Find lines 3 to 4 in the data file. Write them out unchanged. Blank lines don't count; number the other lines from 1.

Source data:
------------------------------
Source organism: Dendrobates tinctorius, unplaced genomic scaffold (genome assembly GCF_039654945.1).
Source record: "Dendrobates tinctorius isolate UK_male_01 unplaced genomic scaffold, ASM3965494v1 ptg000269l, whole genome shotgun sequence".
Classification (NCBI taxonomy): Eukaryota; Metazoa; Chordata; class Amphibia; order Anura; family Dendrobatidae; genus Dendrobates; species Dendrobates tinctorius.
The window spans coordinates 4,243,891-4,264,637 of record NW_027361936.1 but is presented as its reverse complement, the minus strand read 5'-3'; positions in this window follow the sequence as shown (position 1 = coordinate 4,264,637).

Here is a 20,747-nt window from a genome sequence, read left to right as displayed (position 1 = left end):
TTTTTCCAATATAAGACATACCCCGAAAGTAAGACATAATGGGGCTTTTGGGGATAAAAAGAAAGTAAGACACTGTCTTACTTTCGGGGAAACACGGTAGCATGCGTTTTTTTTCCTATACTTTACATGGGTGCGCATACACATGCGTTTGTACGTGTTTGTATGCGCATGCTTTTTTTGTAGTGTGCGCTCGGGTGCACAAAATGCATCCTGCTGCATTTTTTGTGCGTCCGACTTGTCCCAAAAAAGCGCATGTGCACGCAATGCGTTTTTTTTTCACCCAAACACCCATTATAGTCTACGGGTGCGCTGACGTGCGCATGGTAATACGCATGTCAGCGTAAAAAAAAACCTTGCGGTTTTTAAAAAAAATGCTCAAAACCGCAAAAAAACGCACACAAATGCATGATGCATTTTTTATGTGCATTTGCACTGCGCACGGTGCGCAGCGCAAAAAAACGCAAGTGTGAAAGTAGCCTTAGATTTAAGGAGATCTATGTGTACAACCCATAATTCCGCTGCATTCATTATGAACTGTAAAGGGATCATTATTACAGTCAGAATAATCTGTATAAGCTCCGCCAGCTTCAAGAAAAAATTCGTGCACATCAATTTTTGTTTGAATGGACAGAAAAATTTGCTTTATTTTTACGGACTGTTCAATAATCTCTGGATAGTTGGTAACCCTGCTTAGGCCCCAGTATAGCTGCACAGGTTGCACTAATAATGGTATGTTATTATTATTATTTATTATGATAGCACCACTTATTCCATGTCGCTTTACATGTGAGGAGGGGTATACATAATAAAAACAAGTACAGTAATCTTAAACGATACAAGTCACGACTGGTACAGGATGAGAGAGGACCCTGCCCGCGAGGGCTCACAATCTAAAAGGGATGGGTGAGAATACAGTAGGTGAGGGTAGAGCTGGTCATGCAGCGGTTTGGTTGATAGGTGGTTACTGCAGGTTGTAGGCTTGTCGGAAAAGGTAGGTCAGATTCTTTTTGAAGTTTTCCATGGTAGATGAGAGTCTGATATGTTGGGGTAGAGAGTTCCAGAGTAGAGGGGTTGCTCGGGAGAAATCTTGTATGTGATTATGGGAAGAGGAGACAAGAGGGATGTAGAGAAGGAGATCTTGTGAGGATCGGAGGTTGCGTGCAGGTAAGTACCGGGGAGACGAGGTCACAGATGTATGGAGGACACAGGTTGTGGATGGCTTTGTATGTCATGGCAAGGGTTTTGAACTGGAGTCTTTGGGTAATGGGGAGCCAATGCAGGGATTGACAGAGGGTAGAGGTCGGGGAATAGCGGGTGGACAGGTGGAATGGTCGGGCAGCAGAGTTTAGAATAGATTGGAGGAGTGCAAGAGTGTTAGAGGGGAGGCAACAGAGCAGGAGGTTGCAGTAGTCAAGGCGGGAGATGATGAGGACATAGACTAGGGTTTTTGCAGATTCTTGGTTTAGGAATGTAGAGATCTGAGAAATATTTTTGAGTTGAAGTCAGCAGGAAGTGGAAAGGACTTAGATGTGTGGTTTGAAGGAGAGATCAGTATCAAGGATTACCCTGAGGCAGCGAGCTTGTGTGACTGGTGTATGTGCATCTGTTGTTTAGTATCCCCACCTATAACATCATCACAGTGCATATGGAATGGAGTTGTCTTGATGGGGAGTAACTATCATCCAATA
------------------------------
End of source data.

Classification (NCBI taxonomy): Eukaryota; Metazoa; Chordata; class Amphibia; order Anura; family Dendrobatidae; genus Dendrobates; species Dendrobates tinctorius.
The window spans coordinates 4,243,891-4,264,637 of record NW_027361936.1 but is presented as its reverse complement, the minus strand read 5'-3'; positions in this window follow the sequence as shown (position 1 = coordinate 4,264,637).